Mr. Warren shared his personal experience with piracy on his cable guide. Since other companies have begun using his compiled data, his subscriptions have decreased and he is in danger of losing his company. Warren concluded his written testimony by acknowledging that he had "some initial uneasiness and uncertainty over the dramatic shift that H.R. 2652 represents from the sui generis approach contained in (a) last year's bill, H.R. 3531, (b) the EU Directive, and (c) last year's draft World Intellectual Property Organization ("WIPO") treaty. As we told the Copyright Office, our preference would be for Congress to use H.R. 3531 as its starting point, retaining its sui generis approach, but modifying that proposal to meet legitimate concerns and questio ns raised regarding that bill. Nonetheless, our members believe that H.R. 2652 addresses many of the points set forth in our May submission to the Copyright Office. H.R. 2652 provides a solid basis for fair and effective legislation."

Dr. Neal shared five primary concerns of the library community regarding the bill:

During the question and answer section, a debate occurred on the merits of data versus database encryption. Coble concluded the hearing by stating that no one wants to prevent libraries and scientists from getting information, but also noted that they should not benefit without paying.

House Judiciary Subcommittee on Courts and Intellectual Property
February 12, 1998

Opening Statements
Chairman Coble announced that he is planning to offer several amendments to the bill, one of which addresses "permissible uses by scientific, educational and research institutions." The bill is scheduled to be marked up in several weeks.

Robert E. Aber, senior vice president and general counsel of Nasdaq Stock Market, Inc.
Dr. Debra Steart, vice provost and dean of the graduate school, North Carolina State University
Richard F. Corlin, M.D.
Jane C. Ginsburg, Morton L. Janklow Professor of Literary and Artistic Property Law at the Columbia University School of Law
Jonathan Band, Online Banking Association
Tim Casey, Information Technology Association of America

The full written testimony from the witnesses is available from the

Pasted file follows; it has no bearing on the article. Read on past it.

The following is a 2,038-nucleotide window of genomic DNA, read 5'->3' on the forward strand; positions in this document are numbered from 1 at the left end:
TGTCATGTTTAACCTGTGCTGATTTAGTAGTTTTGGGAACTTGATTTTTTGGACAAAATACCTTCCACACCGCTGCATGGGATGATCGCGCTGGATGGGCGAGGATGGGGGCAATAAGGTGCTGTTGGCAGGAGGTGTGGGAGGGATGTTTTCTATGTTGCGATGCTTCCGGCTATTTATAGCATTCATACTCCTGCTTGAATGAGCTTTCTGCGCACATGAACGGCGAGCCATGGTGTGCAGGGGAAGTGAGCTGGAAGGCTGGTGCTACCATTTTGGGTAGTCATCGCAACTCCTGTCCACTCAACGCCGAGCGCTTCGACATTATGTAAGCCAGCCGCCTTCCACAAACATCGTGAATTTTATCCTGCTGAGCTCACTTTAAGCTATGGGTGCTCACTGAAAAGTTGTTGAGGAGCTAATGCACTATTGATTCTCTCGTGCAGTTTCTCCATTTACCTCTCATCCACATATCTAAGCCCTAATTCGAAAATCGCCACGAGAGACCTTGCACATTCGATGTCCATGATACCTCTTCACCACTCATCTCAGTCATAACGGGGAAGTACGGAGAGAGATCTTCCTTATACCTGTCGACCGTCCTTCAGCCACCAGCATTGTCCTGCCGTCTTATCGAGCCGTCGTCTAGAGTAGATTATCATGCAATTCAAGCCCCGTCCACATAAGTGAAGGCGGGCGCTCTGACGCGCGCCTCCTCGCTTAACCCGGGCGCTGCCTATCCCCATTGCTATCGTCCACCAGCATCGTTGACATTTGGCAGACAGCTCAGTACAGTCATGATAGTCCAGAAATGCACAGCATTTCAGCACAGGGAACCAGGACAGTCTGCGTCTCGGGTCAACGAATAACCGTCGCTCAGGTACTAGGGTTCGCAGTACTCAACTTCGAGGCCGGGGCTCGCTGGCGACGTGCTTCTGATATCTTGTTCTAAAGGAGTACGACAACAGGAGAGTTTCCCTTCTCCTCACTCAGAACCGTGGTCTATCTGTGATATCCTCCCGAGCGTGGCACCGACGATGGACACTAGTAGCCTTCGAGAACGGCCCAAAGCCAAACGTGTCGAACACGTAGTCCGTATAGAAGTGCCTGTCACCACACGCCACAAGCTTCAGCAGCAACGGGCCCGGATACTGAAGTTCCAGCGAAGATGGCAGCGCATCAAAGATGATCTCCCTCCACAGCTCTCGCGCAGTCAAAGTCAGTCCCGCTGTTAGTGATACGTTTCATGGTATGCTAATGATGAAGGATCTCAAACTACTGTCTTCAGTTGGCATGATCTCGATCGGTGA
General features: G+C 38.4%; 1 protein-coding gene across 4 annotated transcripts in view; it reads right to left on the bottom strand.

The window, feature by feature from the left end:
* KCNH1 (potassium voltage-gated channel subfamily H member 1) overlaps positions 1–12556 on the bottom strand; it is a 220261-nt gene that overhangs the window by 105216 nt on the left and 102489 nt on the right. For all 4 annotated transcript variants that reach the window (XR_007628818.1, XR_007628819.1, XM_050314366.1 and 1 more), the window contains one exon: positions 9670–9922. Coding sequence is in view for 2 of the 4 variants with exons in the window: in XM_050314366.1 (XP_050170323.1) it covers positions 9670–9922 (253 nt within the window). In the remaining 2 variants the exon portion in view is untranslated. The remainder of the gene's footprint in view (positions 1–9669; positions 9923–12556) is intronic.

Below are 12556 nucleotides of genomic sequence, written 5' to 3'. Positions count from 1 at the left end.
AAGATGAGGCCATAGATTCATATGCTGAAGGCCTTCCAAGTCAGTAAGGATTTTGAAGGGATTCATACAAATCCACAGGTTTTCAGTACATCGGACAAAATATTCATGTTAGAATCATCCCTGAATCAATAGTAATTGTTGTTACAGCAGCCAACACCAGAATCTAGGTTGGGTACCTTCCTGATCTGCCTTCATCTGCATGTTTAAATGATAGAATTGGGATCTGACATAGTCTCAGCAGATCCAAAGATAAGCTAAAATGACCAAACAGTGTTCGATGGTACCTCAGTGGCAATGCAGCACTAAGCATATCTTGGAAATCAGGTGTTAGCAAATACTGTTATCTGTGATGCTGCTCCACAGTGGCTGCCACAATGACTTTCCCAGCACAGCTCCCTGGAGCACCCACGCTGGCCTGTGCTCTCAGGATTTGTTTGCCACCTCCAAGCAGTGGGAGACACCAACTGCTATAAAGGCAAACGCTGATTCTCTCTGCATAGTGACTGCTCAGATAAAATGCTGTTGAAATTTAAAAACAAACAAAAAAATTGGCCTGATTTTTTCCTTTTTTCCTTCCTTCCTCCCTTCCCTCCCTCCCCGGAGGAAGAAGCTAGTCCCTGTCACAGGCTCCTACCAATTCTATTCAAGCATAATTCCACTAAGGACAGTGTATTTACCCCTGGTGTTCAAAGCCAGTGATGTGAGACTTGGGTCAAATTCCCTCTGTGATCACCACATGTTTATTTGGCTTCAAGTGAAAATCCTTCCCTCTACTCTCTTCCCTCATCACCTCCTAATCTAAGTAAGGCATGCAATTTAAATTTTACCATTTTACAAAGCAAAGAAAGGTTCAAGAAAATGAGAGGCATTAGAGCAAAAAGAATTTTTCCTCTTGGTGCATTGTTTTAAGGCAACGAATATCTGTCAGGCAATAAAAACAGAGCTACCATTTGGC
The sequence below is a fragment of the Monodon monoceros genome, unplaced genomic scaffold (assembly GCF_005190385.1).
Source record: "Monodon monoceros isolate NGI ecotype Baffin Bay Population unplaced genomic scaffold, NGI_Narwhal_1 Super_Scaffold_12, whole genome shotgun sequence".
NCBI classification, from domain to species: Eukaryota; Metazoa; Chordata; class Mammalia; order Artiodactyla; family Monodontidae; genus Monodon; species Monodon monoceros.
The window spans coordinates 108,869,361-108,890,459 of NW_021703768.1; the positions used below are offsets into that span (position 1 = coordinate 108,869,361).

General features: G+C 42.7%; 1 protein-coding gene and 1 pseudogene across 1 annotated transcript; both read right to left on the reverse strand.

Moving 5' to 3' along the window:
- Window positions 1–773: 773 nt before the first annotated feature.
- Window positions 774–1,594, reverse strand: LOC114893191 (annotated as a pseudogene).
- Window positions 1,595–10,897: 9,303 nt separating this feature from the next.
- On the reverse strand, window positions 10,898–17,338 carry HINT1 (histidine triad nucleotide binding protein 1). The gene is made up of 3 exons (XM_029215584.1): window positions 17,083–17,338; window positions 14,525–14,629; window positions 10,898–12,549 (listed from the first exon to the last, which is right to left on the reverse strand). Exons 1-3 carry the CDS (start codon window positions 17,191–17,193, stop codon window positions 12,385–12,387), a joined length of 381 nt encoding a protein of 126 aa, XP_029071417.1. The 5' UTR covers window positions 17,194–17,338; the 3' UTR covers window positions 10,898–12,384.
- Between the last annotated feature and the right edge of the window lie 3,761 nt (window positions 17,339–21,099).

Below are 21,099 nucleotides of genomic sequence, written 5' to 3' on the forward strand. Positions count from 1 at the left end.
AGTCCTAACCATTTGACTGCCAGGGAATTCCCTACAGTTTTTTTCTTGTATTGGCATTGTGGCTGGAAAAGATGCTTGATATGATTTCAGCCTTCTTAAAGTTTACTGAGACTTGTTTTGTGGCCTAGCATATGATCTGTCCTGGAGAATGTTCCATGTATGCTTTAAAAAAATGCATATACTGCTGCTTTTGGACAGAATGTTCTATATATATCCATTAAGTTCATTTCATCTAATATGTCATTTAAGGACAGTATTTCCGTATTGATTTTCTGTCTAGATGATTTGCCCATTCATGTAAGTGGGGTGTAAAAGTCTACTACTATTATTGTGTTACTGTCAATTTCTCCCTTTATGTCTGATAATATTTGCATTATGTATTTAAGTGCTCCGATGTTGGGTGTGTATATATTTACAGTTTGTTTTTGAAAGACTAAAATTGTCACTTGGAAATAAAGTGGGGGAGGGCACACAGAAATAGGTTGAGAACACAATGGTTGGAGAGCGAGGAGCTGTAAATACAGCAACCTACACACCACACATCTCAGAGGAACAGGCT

House Judiciary Subcommittee on Courts and Intellectual Property web site

Robert Aber testified in support of HR 2652. He expressed his frustration that the situation for American database producers has continued to worsen in recent years, and he urged members of congress not wait for market failure in the database industry before acting. He believes that database protection in the U.S. continues to erode as a result of court decisions handed down since Feist -- most notably the decision involving Warren Publishing, Inc., which "sent a message to America's database producers that, short of a new law, they must look to other means to assure that their products are not unfairly copied and distributed."

Dr. Steart presented testimony on behalf of the Association of American Universities, the American Council on Education, and the National Association of State Universities and Land-Grant Colleges. She testified that the predominant view within the university community is that enactment of H.R. 2652 would limit or deny future access to information that is readily accessible for research and educational uses today. She listed four main concerns:

She concluded by asking the committee to "craft that legislation to accommodate fully the exciting new opportunities for research and education offered by the digital environment."

Dr. Corlin expressed the American Medical Association's (AMA) strong support for H.R. 2652. He did, however, propose several changes:

Jane C. Ginsburg drew parallels between the bill and the Feist decision. She attempted to allay fears that the bill would hinder development by noting that this bill would not create a "new" intellectual property right, but "would largely restore the s tatus quo ... protection for the 'sweat of the brow' approach."

Jonathan Band testified against the bill for the Online Banking Association. He believes the bill is based on four incorrect assumptions: "(1) the Feist decision upset the prevailing intellectual property standard -- sweat of the brow --governing the database industry; (2) the Feist decision left little legal protection for databases; (3) the database industry has been harmed, and will be harmed in the future, by this absence of protection; and (4) the European Database Directive necessitates the adoption of additional database protection." He continued by stating that "once the flaws in these assumptions are revealed, the rationale for this legislation disappears." He concluded by stating that H.R. 2652 would harm OBA members "both in their capacity as financial institutions and as vendors of Internet products and services."

Tim Casey testified for the Information Technology Association of America that "they feel strongly that the evidence is lacking to support passage of the legislation as currently drafted. Indeed, given the healthy status of the U.S. database industry, a change in the status quo seems particularly unwarranted. Moreover, the risk of unintended consequences that would be harmful to the industry and to the U.S. economy far outweigh any private benefits that may result. We therefore respectfully recommend that the Subcommittee continue to gather facts about this issue and put off further legislative effort on this bill until compelling evidence of its need is established. "

Sources: AAAS, Library of Congress, House Judiciary Committee

Please send any comments or requests for information to the AGI Government Affairs Program at

Contributed by David Applegate and Kasey Shewey, AGI Government Affairs.

Posted September 7, 1997; Last updated October 23, 1998